Autumn Tropical Cyclones over the Western North Pacific during 1949–2016: A Statistical Study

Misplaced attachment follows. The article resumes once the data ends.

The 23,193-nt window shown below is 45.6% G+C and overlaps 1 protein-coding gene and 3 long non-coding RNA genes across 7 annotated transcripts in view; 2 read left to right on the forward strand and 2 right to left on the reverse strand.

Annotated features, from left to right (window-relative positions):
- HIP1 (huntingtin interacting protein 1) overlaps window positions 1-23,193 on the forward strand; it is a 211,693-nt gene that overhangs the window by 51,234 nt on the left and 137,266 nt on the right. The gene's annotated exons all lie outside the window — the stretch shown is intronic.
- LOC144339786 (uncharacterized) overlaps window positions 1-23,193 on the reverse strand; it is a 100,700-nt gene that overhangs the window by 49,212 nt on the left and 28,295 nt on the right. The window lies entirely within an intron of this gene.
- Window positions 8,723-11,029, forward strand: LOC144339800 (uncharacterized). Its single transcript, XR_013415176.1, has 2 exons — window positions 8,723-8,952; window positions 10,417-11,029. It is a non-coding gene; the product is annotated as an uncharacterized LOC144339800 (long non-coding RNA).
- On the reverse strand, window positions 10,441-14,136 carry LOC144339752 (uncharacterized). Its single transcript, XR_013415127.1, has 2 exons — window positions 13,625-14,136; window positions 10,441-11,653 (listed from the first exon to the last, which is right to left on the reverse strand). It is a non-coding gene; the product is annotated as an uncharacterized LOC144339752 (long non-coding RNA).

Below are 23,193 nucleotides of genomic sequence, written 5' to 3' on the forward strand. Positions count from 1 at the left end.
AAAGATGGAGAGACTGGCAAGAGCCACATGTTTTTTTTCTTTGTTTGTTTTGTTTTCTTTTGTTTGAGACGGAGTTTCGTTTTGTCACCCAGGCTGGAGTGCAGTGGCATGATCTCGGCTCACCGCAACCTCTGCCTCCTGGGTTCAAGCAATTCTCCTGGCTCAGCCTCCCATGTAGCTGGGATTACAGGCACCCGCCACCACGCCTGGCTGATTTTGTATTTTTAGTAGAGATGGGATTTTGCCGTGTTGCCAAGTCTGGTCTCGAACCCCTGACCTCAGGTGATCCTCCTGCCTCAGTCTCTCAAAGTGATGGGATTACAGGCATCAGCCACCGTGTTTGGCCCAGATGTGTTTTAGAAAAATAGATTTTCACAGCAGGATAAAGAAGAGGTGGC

• We used tropical cyclone (TC) best track data for 1949–2016, provided by the Shanghai Typhoon Institute, China Meteorological Administration (CMA-STI), and a TC size dataset (1980–2016) derived from geostationary satellite infrared images to analyze the statistical characteristics of autumn TCs over the western North Pacific (WNP). We investigated TC genesis frequency, location, track density, intensity, outer size, and landfalling features, as well as their temporal and spatial evolution characteristics. On average, the number of autumn TCs accounted for 42.1% of the annual total, slightly less than that of summer TCs (42.7%). However, TCs classified as strong typhoons or super typhoons were more frequent in autumn than in summer. In most years of the 68-yr study period, there was an inverse relationship between the number of autumn TCs and that of summer TCs. The genesis of autumn TCs was concentrated at three centers over the WNP: the first is located near (14°N, 115°E) over the northeastern South China Sea and the other two are located in the vast oceanic area east of the Philippines around (14°N, 135°E) and (14°N, 145°E), respectively. In terms of intensity, the eight strongest TCs during the study period all occurred in autumn. It is revealed that autumn TCs were featured with strong typhoons and super typhoons, with the latter accounting for 28.1% of the total number of autumn TCs. Statistically, the average 34-knot radius (R34) of autumn TCs increased with TC intensity. From 1949 to 2016, 164 autumn TCs made landfall in China, with an average annual number of 2.4. Autumn TCs were most likely to make landfall in Guangdong Province, followed by Hainan Province and Taiwan Island.
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